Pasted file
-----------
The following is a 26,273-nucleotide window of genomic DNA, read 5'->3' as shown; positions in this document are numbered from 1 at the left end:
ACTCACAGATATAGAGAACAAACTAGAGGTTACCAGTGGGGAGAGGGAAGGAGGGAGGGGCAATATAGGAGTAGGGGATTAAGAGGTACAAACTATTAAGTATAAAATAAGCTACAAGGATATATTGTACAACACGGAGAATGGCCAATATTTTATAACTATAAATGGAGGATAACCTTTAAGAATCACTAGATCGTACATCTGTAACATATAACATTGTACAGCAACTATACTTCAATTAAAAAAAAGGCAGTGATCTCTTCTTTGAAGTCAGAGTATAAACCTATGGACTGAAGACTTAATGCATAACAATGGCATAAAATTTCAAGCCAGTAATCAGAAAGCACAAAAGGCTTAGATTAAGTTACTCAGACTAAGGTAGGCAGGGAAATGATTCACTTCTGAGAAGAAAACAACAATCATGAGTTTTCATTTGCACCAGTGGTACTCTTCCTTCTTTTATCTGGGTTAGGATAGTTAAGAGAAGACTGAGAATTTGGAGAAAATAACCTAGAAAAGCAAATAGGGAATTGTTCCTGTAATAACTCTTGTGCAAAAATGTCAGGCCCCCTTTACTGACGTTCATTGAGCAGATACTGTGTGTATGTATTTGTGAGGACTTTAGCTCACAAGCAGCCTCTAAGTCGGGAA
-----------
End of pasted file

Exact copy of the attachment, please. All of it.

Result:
The following is a 26,273-nucleotide window of genomic DNA, read 5'->3' as shown; positions in this document are numbered from 1 at the left end:
ACTCACAGATATAGAGAACAAACTAGAGGTTACCAGTGGGGAGAGGGAAGGAGGGAGGGGCAATATAGGAGTAGGGGATTAAGAGGTACAAACTATTAAGTATAAAATAAGCTACAAGGATATATTGTACAACACGGAGAATGGCCAATATTTTATAACTATAAATGGAGGATAACCTTTAAGAATCACTAGATCGTACATCTGTAACATATAACATTGTACAGCAACTATACTTCAATTAAAAAAAAGGCAGTGATCTCTTCTTTGAAGTCAGAGTATAAACCTATGGACTGAAGACTTAATGCATAACAATGGCATAAAATTTCAAGCCAGTAATCAGAAAGCACAAAAGGCTTAGATTAAGTTACTCAGACTAAGGTAGGCAGGGAAATGATTCACTTCTGAGAAGAAAACAACAATCATGAGTTTTCATTTGCACCAGTGGTACTCTTCCTTCTTTTATCTGGGTTAGGATAGTTAAGAGAAGACTGAGAATTTGGAGAAAATAACCTAGAAAAGCAAATAGGGAATTGTTCCTGTAATAACTCTTGTGCAAAAATGTCAGGCCCCCTTTACTGACGTTCATTGAGCAGATACTGTGTGTATGTATTTGTGAGGACTTTAGCTCACAAGCAGCCTCTAAGTCGGGAA